Tag Archives: Hollywood

Görgeous Görlitz – Part 1

“This weekend, I am off to The Hollywood of Germany!” I announce with dramatic flair and jazz hands.

German 1: “What is that?”

“This weekend, I am off to The Hollywood of Germany!” I announce with slightly less dramatic flair and subdued jazz hands.

German 2: “Where?”

“This weekend, I’m off to The Hollywood of Germany. You’ve probably never heard of it.”

German 3: “Oh, you mean Babelsberg?”

“NEIN, Babelsberg is a film studio. Görlitz is The Hollywood of Germany!” The jazz hands are back.

“Why the fuck are you going to Dunkeldeutschland?”

“Because it’s The H… sod it. I give up.”

Dunkeldeutschland (dark Germany) is the not-very-nice name given to the former GDR and, even though the Wall came down in 1989, you’d be surprised how many “Wessis” still think this way. But not me. Nope, I was off to visit Görlitz, the easternmost city in Germany, otherwise known as Görliwood or… yep, you guessed it, The Hollywood of Germany!

Thankfully, the trains worked the way you’d expect German trains to work as I only had five minutes to change in Cottbus and, at 14:15 precisely, I was rolling into Görlitz. I bumped my wheelie suitcase over the cobblestones from the station to my AirBnB in the heart of the old town and arrived at 14:59, one minute before I was due to meet my host. Goddamn, I’m a good German.

On cue, a lovely, smiley lady by the name of Angela opened the door and showed me in.

I may have gasped a little when I saw the staircase…

… and made a mental note not to drink too much during my stay there. Or at least not while I was in the flat. Crawling back up the stairs, fine, falling down them, not so much.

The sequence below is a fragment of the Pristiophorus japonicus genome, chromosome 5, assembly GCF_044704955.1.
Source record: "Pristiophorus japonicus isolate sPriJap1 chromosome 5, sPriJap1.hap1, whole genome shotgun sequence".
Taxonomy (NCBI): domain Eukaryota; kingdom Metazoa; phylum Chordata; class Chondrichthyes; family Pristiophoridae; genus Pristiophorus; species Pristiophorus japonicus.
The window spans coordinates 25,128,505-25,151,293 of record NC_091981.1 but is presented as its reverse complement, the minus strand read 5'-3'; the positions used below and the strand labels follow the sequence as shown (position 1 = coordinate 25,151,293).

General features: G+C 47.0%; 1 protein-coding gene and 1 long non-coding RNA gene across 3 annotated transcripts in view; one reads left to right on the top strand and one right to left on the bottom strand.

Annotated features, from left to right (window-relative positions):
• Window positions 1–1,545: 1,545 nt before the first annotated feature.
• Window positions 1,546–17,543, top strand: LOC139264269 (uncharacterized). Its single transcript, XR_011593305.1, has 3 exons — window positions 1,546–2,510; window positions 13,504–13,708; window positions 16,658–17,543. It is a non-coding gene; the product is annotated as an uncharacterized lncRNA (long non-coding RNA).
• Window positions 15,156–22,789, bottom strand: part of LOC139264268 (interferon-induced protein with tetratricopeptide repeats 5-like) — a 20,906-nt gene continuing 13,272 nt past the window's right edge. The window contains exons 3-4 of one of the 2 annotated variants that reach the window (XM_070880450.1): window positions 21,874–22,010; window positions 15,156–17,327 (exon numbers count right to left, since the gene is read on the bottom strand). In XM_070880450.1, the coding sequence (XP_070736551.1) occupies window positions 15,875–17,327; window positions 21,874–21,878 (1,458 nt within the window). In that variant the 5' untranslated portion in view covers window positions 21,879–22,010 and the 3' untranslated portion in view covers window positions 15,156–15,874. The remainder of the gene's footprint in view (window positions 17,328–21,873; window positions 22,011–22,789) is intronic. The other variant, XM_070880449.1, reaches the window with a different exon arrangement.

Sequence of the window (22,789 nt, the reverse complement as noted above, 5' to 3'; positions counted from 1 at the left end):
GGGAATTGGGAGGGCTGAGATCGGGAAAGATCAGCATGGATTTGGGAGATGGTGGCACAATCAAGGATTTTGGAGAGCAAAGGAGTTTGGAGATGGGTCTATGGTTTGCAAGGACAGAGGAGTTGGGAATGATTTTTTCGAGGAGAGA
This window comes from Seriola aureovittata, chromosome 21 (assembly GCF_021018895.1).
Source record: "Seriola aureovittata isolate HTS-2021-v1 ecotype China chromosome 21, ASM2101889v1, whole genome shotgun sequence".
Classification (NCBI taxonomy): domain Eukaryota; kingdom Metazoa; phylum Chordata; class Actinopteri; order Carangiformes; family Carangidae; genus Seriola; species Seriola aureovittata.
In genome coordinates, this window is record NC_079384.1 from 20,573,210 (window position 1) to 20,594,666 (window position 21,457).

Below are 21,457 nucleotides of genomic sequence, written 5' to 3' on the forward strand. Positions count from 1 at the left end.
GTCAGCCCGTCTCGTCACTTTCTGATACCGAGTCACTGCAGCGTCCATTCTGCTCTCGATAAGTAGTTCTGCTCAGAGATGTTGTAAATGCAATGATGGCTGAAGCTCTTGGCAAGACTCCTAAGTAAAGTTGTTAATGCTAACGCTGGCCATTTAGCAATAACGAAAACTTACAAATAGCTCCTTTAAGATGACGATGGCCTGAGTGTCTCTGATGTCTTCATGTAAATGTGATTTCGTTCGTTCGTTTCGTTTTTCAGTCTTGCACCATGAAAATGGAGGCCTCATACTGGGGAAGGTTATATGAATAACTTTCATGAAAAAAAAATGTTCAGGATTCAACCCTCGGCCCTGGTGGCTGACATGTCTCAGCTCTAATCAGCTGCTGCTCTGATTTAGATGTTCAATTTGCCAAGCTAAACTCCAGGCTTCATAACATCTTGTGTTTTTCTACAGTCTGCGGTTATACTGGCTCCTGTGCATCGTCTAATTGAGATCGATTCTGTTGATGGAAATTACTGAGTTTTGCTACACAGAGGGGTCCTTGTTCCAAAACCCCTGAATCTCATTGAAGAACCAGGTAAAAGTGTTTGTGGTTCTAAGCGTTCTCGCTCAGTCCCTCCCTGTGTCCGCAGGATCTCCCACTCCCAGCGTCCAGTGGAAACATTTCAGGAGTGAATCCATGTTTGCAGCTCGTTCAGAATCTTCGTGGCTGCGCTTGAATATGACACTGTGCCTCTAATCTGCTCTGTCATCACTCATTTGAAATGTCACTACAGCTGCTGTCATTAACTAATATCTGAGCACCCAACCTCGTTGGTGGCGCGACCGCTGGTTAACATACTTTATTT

Angela gave me a quick guided tour, handed over the key, and then I was on my own. The flat was huge, with a balcony, big comfy double bed, fully-equipped kitchen – not that I’d need it – more chairs than you could sit on in three days, and more lamps than you could use in a lifetime.

As I hung up the couple of dresses I’d brought with me, I did notice something odd though.

Why is the door buzzer in the back of the wardrobe? Anyone??

Mystery unsolved, I was off to check out what Görlitz had to offer. Mainly in the way of cake. Luckily, in Germany, you never have to walk more than around 20 metres before you hit a café or a bakery and, sure enough, there was Café Gloria, pretty much on my doorstep.

I selected a rich, chocolatey number and demolished it, all the while making rather porny “hmmmm, hmmmmm” noises. It was totally worth it. My cake craving sated, I took a couple of snaps of the square I was staying in – the Untermarkt (lower market).

That’s my gaff at the end on the left. €45 a night…

Then I decided to walk to Poland.

And no, your eyes do not deceive you. I mean, literally, walk to Poland. Görlitz is situated on the Neisse River and, when you walk over the bridge, you’re in Zgorzelec. (Don’t ask me how to pronounce it.)

Guess which side is Germany…

This is what still blows my mind about living in the EU (suck it, Brexit) – one minute, you’re in Germany, where they speak German, use the euro and customer service is questionable; the next, you’re in Poland, where they speak Polish, use the złoty (but accept the euro) and customer service is non-existent! Boom! No border control, no ID required, just toddle across a bridge and there you are!